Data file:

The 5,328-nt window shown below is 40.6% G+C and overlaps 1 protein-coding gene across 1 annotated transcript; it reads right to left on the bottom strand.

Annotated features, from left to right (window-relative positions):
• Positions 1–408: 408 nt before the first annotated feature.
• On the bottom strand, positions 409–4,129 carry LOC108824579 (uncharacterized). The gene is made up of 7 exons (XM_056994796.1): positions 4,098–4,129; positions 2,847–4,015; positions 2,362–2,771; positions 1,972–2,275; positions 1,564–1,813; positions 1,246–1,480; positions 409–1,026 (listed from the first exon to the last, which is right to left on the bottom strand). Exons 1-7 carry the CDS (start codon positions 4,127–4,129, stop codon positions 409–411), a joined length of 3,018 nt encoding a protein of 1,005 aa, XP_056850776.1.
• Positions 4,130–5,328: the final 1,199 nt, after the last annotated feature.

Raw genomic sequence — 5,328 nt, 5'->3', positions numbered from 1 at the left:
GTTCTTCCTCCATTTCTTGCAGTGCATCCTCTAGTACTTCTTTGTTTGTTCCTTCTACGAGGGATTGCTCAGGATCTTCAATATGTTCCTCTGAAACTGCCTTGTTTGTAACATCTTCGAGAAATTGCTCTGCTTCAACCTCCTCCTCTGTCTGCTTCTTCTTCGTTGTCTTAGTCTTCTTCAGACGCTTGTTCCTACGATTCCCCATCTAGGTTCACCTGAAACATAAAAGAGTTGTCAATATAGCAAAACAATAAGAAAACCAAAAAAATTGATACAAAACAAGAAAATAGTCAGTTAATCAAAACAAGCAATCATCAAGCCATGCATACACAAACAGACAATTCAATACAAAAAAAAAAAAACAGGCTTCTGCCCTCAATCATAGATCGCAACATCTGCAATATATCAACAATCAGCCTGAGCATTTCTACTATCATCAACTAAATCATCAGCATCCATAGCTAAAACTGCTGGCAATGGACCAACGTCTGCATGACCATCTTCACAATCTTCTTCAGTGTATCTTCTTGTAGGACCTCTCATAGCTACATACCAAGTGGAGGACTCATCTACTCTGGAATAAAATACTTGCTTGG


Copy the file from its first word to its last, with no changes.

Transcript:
The 5,328-nt window shown below is 40.6% G+C and overlaps 1 protein-coding gene across 1 annotated transcript; it reads right to left on the bottom strand.

Annotated features, from left to right (window-relative positions):
• Positions 1–408: 408 nt before the first annotated feature.
• On the bottom strand, positions 409–4,129 carry LOC108824579 (uncharacterized). The gene is made up of 7 exons (XM_056994796.1): positions 4,098–4,129; positions 2,847–4,015; positions 2,362–2,771; positions 1,972–2,275; positions 1,564–1,813; positions 1,246–1,480; positions 409–1,026 (listed from the first exon to the last, which is right to left on the bottom strand). Exons 1-7 carry the CDS (start codon positions 4,127–4,129, stop codon positions 409–411), a joined length of 3,018 nt encoding a protein of 1,005 aa, XP_056850776.1.
• Positions 4,130–5,328: the final 1,199 nt, after the last annotated feature.

Raw genomic sequence — 5,328 nt, 5'->3', positions numbered from 1 at the left:
GTTCTTCCTCCATTTCTTGCAGTGCATCCTCTAGTACTTCTTTGTTTGTTCCTTCTACGAGGGATTGCTCAGGATCTTCAATATGTTCCTCTGAAACTGCCTTGTTTGTAACATCTTCGAGAAATTGCTCTGCTTCAACCTCCTCCTCTGTCTGCTTCTTCTTCGTTGTCTTAGTCTTCTTCAGACGCTTGTTCCTACGATTCCCCATCTAGGTTCACCTGAAACATAAAAGAGTTGTCAATATAGCAAAACAATAAGAAAACCAAAAAAATTGATACAAAACAAGAAAATAGTCAGTTAATCAAAACAAGCAATCATCAAGCCATGCATACACAAACAGACAATTCAATACAAAAAAAAAAAAACAGGCTTCTGCCCTCAATCATAGATCGCAACATCTGCAATATATCAACAATCAGCCTGAGCATTTCTACTATCATCAACTAAATCATCAGCATCCATAGCTAAAACTGCTGGCAATGGACCAACGTCTGCATGACCATCTTCACAATCTTCTTCAGTGTATCTTCTTGTAGGACCTCTCATAGCTACATACCAAGTGGAGGACTCATCTACTCTGGAATAAAATACTTGCTTGG